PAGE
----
It is pretty hard to know what the point is of this landing page. Actually, it is to get a free brochure. There are several mentions of the brochure on the page, but the CTA button is small and a bit difficult to find because the focal point of the page is the images and there is so much else to read and click on.
Compare the page with this one from PayPal:
Only one message and only one CTA prominently displayed.
Mistake #3 – CTA Buttons Often the Wrong Color
Color psychology is real and it is a part of neuroscience research. If you want to optimize your chances for conversions, use the colors that best relate to what you are offering/selling. Here is a simple, easy-to-use infographic on colors for CTA buttons.
If you are a B2B business targeting career professionals, you might want to use a blue or black button; a workout equipment business might want to use red. Green is “universal” color because it is the easiest for the eye to process.
Mistake #4 – Page Does Not Explain Anything
First and foremost, a landing page should tell the visitor what to do to achieve the purpose for which they came to the page. It should also remind the visitor of what the business does and the problems it solves for customers/clients. If either of these two things is unclear, a visitor will likely bounce.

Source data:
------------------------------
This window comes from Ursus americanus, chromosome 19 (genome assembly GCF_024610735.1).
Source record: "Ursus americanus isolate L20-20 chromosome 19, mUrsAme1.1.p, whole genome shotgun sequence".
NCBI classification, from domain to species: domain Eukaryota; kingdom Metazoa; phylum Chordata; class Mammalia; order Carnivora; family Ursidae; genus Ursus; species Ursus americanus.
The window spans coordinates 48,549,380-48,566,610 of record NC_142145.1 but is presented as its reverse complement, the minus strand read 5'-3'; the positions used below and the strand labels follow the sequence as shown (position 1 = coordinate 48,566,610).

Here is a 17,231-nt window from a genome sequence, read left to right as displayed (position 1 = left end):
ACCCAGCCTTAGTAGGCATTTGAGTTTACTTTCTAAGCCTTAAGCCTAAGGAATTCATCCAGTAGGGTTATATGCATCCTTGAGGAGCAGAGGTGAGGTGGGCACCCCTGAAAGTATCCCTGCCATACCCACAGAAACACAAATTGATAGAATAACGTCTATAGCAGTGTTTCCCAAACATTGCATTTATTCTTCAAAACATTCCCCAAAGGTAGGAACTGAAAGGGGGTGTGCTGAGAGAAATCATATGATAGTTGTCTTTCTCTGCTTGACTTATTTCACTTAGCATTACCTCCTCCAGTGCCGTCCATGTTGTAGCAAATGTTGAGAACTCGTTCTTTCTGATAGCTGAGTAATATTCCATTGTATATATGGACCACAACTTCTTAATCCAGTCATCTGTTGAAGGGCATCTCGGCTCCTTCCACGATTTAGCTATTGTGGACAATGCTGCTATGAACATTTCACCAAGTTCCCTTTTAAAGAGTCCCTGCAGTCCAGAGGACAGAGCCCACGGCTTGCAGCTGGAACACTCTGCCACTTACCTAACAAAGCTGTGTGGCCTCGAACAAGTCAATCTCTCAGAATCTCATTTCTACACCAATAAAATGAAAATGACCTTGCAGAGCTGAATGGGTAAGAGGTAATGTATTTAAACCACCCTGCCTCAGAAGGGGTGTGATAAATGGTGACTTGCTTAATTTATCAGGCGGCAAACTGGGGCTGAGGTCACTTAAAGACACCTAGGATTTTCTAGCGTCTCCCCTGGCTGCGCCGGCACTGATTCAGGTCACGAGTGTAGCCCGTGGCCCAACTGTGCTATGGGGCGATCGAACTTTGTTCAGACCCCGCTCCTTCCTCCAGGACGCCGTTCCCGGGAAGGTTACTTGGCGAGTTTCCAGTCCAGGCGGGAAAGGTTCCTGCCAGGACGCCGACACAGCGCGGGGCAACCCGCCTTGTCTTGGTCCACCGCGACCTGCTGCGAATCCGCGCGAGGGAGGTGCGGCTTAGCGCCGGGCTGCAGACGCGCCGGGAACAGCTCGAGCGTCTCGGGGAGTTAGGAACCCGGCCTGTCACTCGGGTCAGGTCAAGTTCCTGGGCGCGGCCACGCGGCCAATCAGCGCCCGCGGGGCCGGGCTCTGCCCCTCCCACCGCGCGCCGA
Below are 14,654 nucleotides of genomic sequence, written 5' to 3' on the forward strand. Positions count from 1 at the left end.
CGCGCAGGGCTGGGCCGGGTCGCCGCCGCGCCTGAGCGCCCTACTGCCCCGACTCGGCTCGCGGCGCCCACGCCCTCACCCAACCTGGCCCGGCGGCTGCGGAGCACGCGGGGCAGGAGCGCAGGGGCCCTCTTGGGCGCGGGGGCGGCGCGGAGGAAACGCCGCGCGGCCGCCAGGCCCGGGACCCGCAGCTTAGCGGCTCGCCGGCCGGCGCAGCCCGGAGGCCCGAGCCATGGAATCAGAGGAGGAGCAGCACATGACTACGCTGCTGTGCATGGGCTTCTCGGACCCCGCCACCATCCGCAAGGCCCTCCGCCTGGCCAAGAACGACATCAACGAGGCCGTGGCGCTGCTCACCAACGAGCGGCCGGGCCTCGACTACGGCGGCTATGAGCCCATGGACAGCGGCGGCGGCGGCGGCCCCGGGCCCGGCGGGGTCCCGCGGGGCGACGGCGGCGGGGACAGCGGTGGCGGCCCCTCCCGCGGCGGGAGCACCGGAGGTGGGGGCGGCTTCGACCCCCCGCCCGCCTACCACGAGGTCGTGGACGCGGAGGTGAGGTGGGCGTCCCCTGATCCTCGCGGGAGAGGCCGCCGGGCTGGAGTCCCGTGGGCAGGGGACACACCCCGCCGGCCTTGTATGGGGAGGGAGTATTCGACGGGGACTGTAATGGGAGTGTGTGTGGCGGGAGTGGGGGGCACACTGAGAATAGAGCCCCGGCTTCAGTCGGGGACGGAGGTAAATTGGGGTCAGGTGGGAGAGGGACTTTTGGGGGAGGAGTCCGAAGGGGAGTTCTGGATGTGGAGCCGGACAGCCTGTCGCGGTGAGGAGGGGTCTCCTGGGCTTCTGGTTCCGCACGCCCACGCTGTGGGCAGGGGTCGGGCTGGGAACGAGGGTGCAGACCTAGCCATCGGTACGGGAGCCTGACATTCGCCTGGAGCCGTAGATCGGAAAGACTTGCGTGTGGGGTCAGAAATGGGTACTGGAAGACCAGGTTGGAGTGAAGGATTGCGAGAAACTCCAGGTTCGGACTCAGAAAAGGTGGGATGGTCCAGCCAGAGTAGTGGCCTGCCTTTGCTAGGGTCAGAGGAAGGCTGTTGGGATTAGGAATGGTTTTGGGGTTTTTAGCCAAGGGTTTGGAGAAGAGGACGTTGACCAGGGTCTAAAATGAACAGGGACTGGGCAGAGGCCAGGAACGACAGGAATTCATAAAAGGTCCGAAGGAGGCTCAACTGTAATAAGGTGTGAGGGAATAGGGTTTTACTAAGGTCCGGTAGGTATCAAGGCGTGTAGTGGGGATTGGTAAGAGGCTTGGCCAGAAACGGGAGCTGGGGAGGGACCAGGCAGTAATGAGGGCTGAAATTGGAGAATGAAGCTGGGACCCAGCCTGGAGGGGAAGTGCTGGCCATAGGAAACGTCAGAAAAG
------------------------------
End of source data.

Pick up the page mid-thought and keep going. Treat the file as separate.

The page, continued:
Basecamp is a company that provides software solutions for companies to manage projects when there are multiple people involved. This is just one of its many landing pages:
They clearly tell their story – what they do and the problem they solve for their clients. And their offer of a value is clearly stated – a free 2-month trial.
Mistake #5 – Not Using Language of the Customer/Client
It’s easy to get caught up in the jargon and the language of your business. But sometimes target customers don’t have all of that terminology “under their belts” when they seek solutions. As well, if the language and vocabulary do not “match” the typical customer, they will be less likely to have any “connection” with you.
Look again at the Basecamp landing page above. The company has a lot of sophisticated technology about “how” they have cloud services, and they could use a lot of language about dedicated and shared and hybrid options, none of which would be understood by a public relations manager who just needs to get projects completed. The language is simple, to the point, and in a vocabulary that will be understood.
Mistake #6 – Bad Typography
Simplicity is really the key to landing page typography. Ornate fonts that are difficult to read will take attention away from what you want the visitor to do.
How bad is this?